Charles Rangel, who has represented New York City’s Harlem neighborhood in Congress for more than 41 years and once served as chairman of the House Ways and Means Committee, survived a Democratic primary challenge in his redrawn district.
Rangel led state Senator Adriano Espaillat by 50.9 percent to 31.9 percent with 62 percent of the unofficial vote count reported by Associated Press. Democrats make up about 97 percent of the district, so winning the primary almost ensures that Rangel, 82, the co-founder of the Congressional Black Caucus, will return to Washington in 2013 for a another two-year term.
It was Rangel’s first campaign since the House censured him in December 2010 for 11 ethics violations, including failure to disclose and pay taxes on rental income from a house he owned in the Dominican Republic. Rangel prevailed even after a federal judge this year redrew the district to include more Latinos and fewer blacks.
“Ethics charges and ethnic change didn’t matter,” said Hank Sheinkopf, a Democratic consultant not involved in the race. “The voters kept Charlie Rangel despite everything, and that means Harlem still rules uptown politics.”
Espaillat, 57, was seeking to become the first Dominican member of U.S. Congress. He campaigned saying the censure had reduced Rangel’s effectiveness and made him a “poster child for dysfunction in Washington.”
Helped by Rockefeller
New York traditionally holds primaries in September. This year, a federal judge moved the congressional primary to June to comply with a U.S. law requiring military personnel serving overseas to get ballots at least 45 days before the November general election.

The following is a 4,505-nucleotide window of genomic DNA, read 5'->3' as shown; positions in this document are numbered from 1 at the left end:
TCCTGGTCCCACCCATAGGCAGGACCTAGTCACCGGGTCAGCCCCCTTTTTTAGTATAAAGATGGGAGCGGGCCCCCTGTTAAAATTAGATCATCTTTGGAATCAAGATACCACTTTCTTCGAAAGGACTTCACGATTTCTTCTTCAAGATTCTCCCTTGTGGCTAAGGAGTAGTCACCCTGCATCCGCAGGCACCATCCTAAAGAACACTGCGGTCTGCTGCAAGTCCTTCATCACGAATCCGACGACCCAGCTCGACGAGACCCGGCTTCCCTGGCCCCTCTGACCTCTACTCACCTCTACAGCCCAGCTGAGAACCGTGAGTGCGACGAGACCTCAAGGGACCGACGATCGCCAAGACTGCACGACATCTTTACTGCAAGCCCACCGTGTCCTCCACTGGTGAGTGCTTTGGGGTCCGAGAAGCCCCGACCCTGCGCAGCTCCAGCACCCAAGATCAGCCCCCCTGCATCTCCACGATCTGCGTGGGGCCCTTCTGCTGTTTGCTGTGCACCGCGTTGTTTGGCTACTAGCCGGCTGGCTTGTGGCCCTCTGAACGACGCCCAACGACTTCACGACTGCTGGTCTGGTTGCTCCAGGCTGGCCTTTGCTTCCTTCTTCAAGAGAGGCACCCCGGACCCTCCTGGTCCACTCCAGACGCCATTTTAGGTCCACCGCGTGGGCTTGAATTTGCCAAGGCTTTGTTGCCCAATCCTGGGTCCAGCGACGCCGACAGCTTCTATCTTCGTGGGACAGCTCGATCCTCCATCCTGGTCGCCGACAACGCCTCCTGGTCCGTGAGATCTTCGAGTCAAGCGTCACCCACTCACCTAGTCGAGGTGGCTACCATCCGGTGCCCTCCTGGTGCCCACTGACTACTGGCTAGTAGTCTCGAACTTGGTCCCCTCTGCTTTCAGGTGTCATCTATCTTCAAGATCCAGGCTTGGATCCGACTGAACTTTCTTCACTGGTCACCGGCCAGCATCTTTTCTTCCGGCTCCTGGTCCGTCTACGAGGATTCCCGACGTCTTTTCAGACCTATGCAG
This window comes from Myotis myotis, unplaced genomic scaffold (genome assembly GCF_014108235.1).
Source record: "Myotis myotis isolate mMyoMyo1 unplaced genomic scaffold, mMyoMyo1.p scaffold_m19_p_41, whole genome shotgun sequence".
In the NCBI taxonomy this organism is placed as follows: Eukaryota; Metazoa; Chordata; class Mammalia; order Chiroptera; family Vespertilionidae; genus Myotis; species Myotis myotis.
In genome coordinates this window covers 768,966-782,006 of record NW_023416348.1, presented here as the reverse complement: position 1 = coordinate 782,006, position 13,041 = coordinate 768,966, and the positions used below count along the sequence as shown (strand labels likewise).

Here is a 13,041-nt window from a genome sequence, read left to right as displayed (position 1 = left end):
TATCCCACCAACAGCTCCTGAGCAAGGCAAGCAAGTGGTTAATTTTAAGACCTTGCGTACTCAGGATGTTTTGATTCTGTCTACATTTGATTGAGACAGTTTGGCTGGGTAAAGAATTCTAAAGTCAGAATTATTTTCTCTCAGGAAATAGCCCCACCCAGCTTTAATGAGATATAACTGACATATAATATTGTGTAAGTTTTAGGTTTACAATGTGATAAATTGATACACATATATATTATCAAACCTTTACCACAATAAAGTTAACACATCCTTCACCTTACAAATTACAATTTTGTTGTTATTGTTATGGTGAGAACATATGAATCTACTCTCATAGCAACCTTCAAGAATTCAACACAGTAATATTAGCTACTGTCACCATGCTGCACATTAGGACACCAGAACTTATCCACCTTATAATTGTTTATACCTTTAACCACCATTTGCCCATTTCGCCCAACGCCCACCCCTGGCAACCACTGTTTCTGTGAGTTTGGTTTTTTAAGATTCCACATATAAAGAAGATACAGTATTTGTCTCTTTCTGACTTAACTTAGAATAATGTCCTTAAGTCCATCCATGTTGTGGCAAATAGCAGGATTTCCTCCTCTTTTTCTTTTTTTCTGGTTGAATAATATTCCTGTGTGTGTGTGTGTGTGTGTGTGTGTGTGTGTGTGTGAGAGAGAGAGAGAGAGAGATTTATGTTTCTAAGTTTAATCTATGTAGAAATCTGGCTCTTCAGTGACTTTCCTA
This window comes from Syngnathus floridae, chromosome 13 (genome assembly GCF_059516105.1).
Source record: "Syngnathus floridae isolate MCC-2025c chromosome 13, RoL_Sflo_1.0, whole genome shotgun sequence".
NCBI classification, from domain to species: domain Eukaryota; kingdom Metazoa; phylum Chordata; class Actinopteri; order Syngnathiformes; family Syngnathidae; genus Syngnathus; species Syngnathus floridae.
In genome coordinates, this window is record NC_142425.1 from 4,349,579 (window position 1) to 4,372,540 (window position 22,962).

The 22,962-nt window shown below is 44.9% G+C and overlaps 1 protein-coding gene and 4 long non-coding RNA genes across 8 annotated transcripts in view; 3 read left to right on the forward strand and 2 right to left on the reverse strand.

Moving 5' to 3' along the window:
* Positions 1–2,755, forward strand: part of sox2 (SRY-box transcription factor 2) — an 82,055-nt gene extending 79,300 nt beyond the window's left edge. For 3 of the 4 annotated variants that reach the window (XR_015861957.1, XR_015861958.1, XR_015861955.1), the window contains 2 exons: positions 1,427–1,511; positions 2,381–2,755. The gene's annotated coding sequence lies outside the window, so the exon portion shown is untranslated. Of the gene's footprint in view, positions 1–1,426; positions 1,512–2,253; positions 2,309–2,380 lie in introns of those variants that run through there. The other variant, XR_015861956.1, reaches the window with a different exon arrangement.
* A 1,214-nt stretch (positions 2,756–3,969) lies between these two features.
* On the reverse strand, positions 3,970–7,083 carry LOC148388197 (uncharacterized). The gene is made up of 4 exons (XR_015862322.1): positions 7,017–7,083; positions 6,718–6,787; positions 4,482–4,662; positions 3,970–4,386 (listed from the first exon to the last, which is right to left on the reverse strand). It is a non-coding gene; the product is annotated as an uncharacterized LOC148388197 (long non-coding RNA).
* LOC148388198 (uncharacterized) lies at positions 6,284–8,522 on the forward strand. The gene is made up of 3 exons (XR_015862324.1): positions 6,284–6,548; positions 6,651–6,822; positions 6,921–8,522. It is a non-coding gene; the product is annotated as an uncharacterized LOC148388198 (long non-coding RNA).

Rangel entered Congress in 1970 with support from former Republican Governor Nelson Rockefeller. Working his way up the seniority system -- he has served longer than all but three current House members -- Rangel in 2007 became chairman of the Ways and Means Committee, which helps write U.S. tax and trade policy. He gave up the chairmanship in 2010 while under scrutiny by the House Ethics Committee.
Espaillat, an assemblyman for 14 years before winning election to the state Senate in 2010, has been almost as effective as Rangel in gathering votes, winning 80 percent or more in general elections.
After the state Legislature failed to agree on congressional boundaries, Magistrate Judge Roanne Mann, using 2010 census data, created a new 13th District. It took away much of Manhattan’s Upper West Side, where Rangel had won votes for decades, and extended the northern border into Latino areas of the Bronx, where Rangel had never campaigned.
Rangel also faced challenges from three other candidates, all black, who together received about 16 percent of the vote, according to AP.
“The other three candidates took from the anti-Rangel vote and hurt Espaillat,” Sheinkopf said.
Rangel received a Purple Heart and Bronze Star in the Korean War after leading 40 comrades to safety from behind enemy lines. Returning to the U.S., he completed high school and worked his way through college and law school.
He entered politics as one of the “Gang of Four” with former Mayor David Dinkins, former Secretary of State Basil Paterson and Harlem-based broadcasting executive Percy Sutton, who organized Harlem’s voters into a constituency with statewide influence. He won election to the state Assembly in 1966.
He got to Congress by defeating Adam Clayton Powell Jr., New York’s first black congressman, who had served 26 years and become enmeshed in scandal. Once there, he made a name for himself as a member of the Judiciary Committee, grilling witnesses during the Watergate hearings and subsequent impeachment proceedings that forced President Richard Nixon’s 1974 resignation.
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